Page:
Evidence of the Law by Gary Lawson download in ePub, pdf, iPad
Privilege rules give the holder of the privilege a right to prevent a witness from giving testimony. Most civil-law countries do not permit any exceptions, while other countries, such as Germany, permit written statements by witnesses in special cases and with the consent of the parties. These include the military tribunals in the United States and tribunals used in Australia to try health professionals.
In continental European countries and those other countries that derive their law from them, this system has generally been retained for criminal proceedings. According to continental European law, the accused is neither a party nor a witness. This, naturally, also applies to the wife.
This burden depends on the substantive law governing the claim. In Swedish law, for example, the parties must solemnly declare that they have told the truth. For the most part, they do not testify concerning facts but draw inferences from them.
This type of protection derives either from privilege, or from the right to refuse to give evidence, either case distinguishable from incapacity to testify. This is naturally the most direct evidence, since the objects in question are inspected by the judge or jury themselves.
They stood as guarantees for his oath but never gave any testimony about the facts. In Anglo-American practice the witness is sworn in before testimony. Continental law follows the medieval method, by attributing a certain value as evidence to particular documents, which is binding on the judge.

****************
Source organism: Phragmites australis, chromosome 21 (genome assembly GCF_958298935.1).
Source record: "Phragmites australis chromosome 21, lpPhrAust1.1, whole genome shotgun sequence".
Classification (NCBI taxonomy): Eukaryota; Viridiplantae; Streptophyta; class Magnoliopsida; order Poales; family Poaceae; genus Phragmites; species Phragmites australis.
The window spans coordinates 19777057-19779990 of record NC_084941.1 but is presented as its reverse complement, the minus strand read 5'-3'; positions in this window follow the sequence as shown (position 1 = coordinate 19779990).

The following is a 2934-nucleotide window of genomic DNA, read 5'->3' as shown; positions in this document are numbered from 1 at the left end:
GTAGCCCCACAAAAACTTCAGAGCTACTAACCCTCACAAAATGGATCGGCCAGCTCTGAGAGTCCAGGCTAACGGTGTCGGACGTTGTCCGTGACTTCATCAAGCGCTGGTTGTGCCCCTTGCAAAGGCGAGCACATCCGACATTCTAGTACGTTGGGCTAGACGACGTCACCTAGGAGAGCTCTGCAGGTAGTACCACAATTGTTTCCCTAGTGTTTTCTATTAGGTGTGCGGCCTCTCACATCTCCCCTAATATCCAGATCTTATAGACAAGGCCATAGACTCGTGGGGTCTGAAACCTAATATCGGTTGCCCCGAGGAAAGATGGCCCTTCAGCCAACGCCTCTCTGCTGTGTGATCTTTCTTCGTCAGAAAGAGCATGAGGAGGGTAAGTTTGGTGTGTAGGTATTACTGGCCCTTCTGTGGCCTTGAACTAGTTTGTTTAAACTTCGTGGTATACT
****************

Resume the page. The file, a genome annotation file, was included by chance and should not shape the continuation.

In this system, the parties and their attorneys are primarily responsible for finding and presenting evidence. If, during the hearing of witnesses, irrelevant questions are put, they are rejected after the adversary has objected to them. The burden of proof The burden of proof is a manifold and somewhat ambiguous concept in the law of evidence. Clergymen are likewise under obligation to refuse to answer questions concerning information given them in the secrecy of the confessional by believers.
In Anglo-American law the problem of free evaluation of evidence can be understood through the institution of the jury. Under both the inquisitorial and the accusatorial systems, the principle of direct interrogation is of special importance in the free consideration of evidence. The first, which follows what may be called the inquisitorial principle, had its origins in medieval Roman-canonical proceedings. The same result follows in German or Swedish courts. The judicial machinery destroyed by dropping these sources of evidence could not be replaced by the oath of purgation alone.
Attorneys are considered to be under an obligation to refuse to testify about confidential communications with their clients. Though the effectiveness of such an act has certainly diminished in secular societies, this appeal to God has for centuries been considered the surest means of obtaining truth. Nonrational sources of evidence The appeal to supernatural powers was, of course, not evidence in the modern sense but an ordeal in which God was appealed to as the highest judge. With a few exceptions, they are treated in Anglo-American law as ordinary witnesses and are brought before the court by the parties in the same manner as other witnesses. These abuses were nourished by the notion that the confession was the best kind of evidence and that reliable confessions could be obtained by means of torture.
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